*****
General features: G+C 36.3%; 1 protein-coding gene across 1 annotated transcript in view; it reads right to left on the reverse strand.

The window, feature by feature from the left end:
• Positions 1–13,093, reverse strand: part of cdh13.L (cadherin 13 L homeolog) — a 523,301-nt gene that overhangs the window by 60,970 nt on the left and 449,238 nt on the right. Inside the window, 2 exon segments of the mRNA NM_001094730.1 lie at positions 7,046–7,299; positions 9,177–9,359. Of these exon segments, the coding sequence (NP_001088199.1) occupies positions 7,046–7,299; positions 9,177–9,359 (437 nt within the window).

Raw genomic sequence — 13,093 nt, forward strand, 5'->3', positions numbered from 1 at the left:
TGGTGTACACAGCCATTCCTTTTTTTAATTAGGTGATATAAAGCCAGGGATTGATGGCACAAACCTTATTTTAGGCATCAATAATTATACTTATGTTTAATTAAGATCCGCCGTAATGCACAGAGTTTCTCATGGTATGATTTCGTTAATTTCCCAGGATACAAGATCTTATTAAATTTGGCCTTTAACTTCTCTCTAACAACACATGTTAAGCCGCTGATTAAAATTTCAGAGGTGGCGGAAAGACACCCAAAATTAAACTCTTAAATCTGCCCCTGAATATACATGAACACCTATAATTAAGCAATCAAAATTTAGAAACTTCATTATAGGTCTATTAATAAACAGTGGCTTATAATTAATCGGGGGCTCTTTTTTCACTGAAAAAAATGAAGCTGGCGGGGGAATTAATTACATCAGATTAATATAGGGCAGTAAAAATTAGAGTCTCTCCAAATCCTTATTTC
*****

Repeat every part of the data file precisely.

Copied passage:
General features: G+C 36.3%; 1 protein-coding gene across 1 annotated transcript in view; it reads right to left on the reverse strand.

The window, feature by feature from the left end:
• Positions 1–13,093, reverse strand: part of cdh13.L (cadherin 13 L homeolog) — a 523,301-nt gene that overhangs the window by 60,970 nt on the left and 449,238 nt on the right. Inside the window, 2 exon segments of the mRNA NM_001094730.1 lie at positions 7,046–7,299; positions 9,177–9,359. Of these exon segments, the coding sequence (NP_001088199.1) occupies positions 7,046–7,299; positions 9,177–9,359 (437 nt within the window).

Raw genomic sequence — 13,093 nt, forward strand, 5'->3', positions numbered from 1 at the left:
TGGTGTACACAGCCATTCCTTTTTTTAATTAGGTGATATAAAGCCAGGGATTGATGGCACAAACCTTATTTTAGGCATCAATAATTATACTTATGTTTAATTAAGATCCGCCGTAATGCACAGAGTTTCTCATGGTATGATTTCGTTAATTTCCCAGGATACAAGATCTTATTAAATTTGGCCTTTAACTTCTCTCTAACAACACATGTTAAGCCGCTGATTAAAATTTCAGAGGTGGCGGAAAGACACCCAAAATTAAACTCTTAAATCTGCCCCTGAATATACATGAACACCTATAATTAAGCAATCAAAATTTAGAAACTTCATTATAGGTCTATTAATAAACAGTGGCTTATAATTAATCGGGGGCTCTTTTTTCACTGAAAAAAATGAAGCTGGCGGGGGAATTAATTACATCAGATTAATATAGGGCAGTAAAAATTAGAGTCTCTCCAAATCCTTATTTC